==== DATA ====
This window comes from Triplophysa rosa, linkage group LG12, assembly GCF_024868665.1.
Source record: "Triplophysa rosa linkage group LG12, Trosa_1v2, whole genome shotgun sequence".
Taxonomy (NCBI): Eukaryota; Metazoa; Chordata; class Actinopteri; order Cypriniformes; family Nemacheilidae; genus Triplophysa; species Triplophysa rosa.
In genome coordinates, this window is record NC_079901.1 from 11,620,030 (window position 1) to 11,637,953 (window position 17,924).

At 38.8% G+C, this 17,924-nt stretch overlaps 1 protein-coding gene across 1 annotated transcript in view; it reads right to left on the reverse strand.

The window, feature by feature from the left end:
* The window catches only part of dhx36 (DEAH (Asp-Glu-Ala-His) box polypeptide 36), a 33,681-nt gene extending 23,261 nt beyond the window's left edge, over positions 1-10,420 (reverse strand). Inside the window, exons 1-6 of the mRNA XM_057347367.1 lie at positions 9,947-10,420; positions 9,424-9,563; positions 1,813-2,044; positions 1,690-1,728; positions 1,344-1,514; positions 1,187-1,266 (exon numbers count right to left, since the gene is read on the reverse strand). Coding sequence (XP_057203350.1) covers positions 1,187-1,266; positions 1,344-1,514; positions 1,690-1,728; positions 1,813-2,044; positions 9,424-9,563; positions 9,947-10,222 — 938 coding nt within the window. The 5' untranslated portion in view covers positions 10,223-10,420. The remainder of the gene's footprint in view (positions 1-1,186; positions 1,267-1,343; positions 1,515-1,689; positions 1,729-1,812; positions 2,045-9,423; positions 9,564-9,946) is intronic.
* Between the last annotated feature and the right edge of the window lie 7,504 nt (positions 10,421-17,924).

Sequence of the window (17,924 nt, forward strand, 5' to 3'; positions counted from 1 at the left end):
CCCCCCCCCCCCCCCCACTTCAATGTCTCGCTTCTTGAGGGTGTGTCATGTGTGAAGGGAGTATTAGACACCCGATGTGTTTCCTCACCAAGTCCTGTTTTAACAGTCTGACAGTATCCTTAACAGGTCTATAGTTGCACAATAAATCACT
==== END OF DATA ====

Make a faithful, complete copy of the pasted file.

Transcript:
This window comes from Triplophysa rosa, linkage group LG12, assembly GCF_024868665.1.
Source record: "Triplophysa rosa linkage group LG12, Trosa_1v2, whole genome shotgun sequence".
Taxonomy (NCBI): Eukaryota; Metazoa; Chordata; class Actinopteri; order Cypriniformes; family Nemacheilidae; genus Triplophysa; species Triplophysa rosa.
In genome coordinates, this window is record NC_079901.1 from 11,620,030 (window position 1) to 11,637,953 (window position 17,924).

At 38.8% G+C, this 17,924-nt stretch overlaps 1 protein-coding gene across 1 annotated transcript in view; it reads right to left on the reverse strand.

The window, feature by feature from the left end:
* The window catches only part of dhx36 (DEAH (Asp-Glu-Ala-His) box polypeptide 36), a 33,681-nt gene extending 23,261 nt beyond the window's left edge, over positions 1-10,420 (reverse strand). Inside the window, exons 1-6 of the mRNA XM_057347367.1 lie at positions 9,947-10,420; positions 9,424-9,563; positions 1,813-2,044; positions 1,690-1,728; positions 1,344-1,514; positions 1,187-1,266 (exon numbers count right to left, since the gene is read on the reverse strand). Coding sequence (XP_057203350.1) covers positions 1,187-1,266; positions 1,344-1,514; positions 1,690-1,728; positions 1,813-2,044; positions 9,424-9,563; positions 9,947-10,222 — 938 coding nt within the window. The 5' untranslated portion in view covers positions 10,223-10,420. The remainder of the gene's footprint in view (positions 1-1,186; positions 1,267-1,343; positions 1,515-1,689; positions 1,729-1,812; positions 2,045-9,423; positions 9,564-9,946) is intronic.
* Between the last annotated feature and the right edge of the window lie 7,504 nt (positions 10,421-17,924).

Sequence of the window (17,924 nt, forward strand, 5' to 3'; positions counted from 1 at the left end):
CCCCCCCCCCCCCCCCACTTCAATGTCTCGCTTCTTGAGGGTGTGTCATGTGTGAAGGGAGTATTAGACACCCGATGTGTTTCCTCACCAAGTCCTGTTTTAACAGTCTGACAGTATCCTTAACAGGTCTATAGTTGCACAATAAATCACT